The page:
Københavns Universitet
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PhD defence by Evangelos Kipouridis

Ph.d.-forsvar — On 17 June Evangelos Kipouridis will defend his PhD thesis titled 'Clustering, Weighted Sequences, and Shortest Paths'


Date & Time:

Auditorium Lille UP 1, Universitetsparken 1, 2100 København Ø and online: https://ucphku.

Hosted by:
Department of Computer Science



Clustering, Weighted Sequences, and Shortest Paths


In this thesis we focus on clustering problems where the input is the ideal relationship between all pairs of objects in the final clustering. More particularly, we concern ourselves with the following problems.
Ll-fitting tree metrics and ultrametrics: We are given the ideal distance between all pairs of n objects, and the goal is to output a weighted tree (resp. ultrametric) which spans the set of objects and minimizes the sum of pairwise distance errors. Both problems are closely related to evolutionary biology and the reconstruction of the tree of life. In fact, discussions related to the reconstruction of the optimal tree are traced back to Plato and Aristotle (350 BC), in the context of classification. Both problems were known to be APX-Hard and the best known approximation factor was O((logn)(loglogn)) by Ailon and Charikar [FOCS ’05]. We design asymptotically optimal constant factor approximations for both problems. Our paper “Fitting Distances by Tree Metrics Minimizing the Total Error within a Constant Factor appeared in FOCS ’21. Constrained Correlation Clustering: For each pair of objects, we are given a preference related to whether the two objects should be in the same cluster or not. Furthermore, we are also given hard constraints for certain pairs. The output clustering must satisfy all hard constraint, and minimize the number of violated preferences.
We design a deterministic combinatorial algorithm with a constant approximation factor. A key ingredient in our approach is a novel nearly-optimal pivoting algorithm for Correlation Clustering. This is a deterministic combinatorial algorithm achieving the best approximation factor among all known deterministic combinatorial algorithms for Correlation Clustering, not just pivoting ones. Part of these results have been submitted to ICALP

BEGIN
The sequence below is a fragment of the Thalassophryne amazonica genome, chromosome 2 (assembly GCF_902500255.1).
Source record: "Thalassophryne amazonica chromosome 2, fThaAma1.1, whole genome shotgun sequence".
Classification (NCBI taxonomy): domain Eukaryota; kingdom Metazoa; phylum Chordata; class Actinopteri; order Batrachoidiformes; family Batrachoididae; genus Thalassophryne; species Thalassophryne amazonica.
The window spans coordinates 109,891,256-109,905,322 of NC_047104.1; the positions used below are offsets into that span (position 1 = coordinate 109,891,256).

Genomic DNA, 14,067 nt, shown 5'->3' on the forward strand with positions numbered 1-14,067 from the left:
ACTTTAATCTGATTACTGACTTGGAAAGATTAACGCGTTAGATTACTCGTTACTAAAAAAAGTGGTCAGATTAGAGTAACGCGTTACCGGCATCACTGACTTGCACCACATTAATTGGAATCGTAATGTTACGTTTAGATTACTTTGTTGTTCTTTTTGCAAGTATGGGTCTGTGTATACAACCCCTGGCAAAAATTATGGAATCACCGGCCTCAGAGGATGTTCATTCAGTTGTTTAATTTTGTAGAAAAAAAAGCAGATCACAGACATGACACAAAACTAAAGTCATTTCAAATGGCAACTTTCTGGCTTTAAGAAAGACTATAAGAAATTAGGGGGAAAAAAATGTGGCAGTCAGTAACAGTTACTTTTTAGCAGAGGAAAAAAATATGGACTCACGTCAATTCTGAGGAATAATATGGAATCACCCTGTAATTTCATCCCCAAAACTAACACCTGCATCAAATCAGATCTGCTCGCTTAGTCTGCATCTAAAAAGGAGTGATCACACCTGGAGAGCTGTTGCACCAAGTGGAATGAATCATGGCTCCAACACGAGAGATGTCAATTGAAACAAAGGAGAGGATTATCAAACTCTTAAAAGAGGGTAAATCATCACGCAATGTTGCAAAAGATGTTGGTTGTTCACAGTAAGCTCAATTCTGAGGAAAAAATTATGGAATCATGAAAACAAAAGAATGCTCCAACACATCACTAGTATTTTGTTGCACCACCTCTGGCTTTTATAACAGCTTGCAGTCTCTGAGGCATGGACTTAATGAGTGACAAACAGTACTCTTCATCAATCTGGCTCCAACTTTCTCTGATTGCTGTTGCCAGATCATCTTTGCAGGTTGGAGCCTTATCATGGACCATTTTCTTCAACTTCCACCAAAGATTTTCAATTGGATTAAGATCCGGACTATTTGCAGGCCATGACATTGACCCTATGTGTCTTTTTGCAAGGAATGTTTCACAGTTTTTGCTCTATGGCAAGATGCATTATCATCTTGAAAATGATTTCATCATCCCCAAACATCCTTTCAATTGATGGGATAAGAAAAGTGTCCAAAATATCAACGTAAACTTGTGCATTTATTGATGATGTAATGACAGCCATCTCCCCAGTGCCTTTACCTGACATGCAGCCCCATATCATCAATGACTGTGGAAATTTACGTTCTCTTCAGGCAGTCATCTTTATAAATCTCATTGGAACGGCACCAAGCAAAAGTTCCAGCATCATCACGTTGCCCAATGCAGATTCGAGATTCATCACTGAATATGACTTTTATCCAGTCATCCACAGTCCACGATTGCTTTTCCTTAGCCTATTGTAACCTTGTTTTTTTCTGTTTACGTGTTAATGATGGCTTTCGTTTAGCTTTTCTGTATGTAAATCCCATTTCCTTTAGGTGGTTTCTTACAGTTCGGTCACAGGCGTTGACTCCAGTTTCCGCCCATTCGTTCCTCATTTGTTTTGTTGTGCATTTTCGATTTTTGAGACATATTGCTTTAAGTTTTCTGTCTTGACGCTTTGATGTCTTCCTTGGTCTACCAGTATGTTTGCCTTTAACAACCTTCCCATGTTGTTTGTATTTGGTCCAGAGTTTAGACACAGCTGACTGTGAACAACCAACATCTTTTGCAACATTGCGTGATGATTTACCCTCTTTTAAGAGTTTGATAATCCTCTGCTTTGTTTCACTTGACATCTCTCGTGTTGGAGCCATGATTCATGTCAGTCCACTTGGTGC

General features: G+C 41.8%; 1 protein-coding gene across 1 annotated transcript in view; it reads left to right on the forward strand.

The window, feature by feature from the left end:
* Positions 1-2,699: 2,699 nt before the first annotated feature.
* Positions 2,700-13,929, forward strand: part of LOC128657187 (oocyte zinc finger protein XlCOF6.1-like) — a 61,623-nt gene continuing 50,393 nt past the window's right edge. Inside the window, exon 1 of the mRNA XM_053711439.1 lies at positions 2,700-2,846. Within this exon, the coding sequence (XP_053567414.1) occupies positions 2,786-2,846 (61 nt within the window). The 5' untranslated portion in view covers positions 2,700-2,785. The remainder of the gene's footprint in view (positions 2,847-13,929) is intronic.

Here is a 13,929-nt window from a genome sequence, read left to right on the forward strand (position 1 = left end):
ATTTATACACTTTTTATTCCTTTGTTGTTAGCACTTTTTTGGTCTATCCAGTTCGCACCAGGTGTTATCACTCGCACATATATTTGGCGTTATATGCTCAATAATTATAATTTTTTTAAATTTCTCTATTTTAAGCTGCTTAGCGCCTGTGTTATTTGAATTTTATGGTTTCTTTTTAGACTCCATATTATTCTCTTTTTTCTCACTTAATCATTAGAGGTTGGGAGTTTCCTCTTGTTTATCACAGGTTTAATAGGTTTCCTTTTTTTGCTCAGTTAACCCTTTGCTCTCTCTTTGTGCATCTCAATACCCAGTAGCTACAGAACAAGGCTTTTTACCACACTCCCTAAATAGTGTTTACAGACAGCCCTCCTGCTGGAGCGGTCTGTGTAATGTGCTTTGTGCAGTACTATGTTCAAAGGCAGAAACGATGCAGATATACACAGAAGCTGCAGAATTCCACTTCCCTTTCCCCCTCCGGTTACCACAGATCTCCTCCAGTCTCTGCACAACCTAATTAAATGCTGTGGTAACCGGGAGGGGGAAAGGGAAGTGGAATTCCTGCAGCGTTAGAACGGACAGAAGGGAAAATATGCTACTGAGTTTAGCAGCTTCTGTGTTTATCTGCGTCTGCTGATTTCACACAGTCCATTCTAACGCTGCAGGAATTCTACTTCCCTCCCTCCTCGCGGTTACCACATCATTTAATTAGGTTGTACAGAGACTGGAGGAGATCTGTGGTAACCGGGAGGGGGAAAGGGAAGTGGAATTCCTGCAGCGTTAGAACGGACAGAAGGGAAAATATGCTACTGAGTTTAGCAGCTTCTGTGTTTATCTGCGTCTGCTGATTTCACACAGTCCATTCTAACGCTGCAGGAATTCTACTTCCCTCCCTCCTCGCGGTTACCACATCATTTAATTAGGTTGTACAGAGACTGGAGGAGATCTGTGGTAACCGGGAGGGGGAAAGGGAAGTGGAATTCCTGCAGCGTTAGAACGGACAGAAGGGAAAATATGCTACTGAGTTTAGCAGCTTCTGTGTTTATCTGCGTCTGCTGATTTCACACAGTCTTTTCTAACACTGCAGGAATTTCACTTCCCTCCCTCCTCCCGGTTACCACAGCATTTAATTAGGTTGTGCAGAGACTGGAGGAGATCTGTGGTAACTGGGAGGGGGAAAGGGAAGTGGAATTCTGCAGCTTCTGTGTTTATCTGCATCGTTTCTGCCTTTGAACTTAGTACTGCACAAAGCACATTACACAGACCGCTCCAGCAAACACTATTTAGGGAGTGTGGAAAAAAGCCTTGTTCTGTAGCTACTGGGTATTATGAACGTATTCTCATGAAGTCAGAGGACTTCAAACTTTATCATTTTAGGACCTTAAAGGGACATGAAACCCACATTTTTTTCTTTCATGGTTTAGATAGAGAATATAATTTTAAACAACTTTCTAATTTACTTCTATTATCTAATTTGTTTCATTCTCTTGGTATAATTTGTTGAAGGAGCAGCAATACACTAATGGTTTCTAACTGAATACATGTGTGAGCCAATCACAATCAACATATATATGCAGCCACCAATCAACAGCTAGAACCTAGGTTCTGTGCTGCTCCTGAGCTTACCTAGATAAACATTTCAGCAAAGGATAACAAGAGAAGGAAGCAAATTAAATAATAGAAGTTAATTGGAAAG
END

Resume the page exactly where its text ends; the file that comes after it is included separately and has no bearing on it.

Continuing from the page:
Apart from clustering, we also study graph and string problems.

Multiple Source Shortest Paths in Planar Graphs: Given an embedded planar digraph with positive edge weights and a face f, we are interested in a data structure supporting shortest path queries, where the source is in f. The best known data structure by Klein [SODA ’05] requires O(nlogn) time for preprocessing and O(logn) time for queries, where n is the number of nodes. We improve the preprocessing/query time to O(nlog lfl )/O(log lfl ), where lfl is the number of nodes in f. More importantly, our approach is much simpler, requiring only single source shortest path computations and contractions. In contrast, Klein’s solution required persistency, dynamic trees, and an interplay between the primal and the dual graph. Our paper “A Simple Algorithm for MultipleSource Shortest Paths in Planar Digraphs” appeared in SOSA ’22.

Longest Common Subsequence on Weighted Sequences: Weighted sequences generalize the concept of strings, so that in each position we have a probability distribution over the alphabet, rather than a single character. The motivation comes from the inherent uncertainty of the actual methods used for ‘ ‘reading” a DNA sequence. We suggest that the alphabet size is a crucial parameter for this problem, and provide optimal results both in the case of bounded and unbounded alphabets. Furthermore, this is the first work on Weighted Sequences avoiding the Log-Probability model, a simplifying assumption related to exact computations of reals. Our paper “Longest Common Subsequence on Weighted Sequences” received the Best Paper Award at CPM ’20.


Principal Supervisor Mikkel Thorup

Co-Supervisor Christian Wulff-Nilsen

Assessment Committee

Professor Rasmus Pagh, Department of Computer Science, UCPH

Professor Inge Li G0rtz, DTU

Associate Professor Nir Ailon, Technion

Leader of defence: Associate Professor Andrzej Filinski, Department of Computer Science, UCPH

This defence will take place physically, but you can follow online on Zoom: Click here to join on Zoom.

 For a digital copy of the thesis, please visit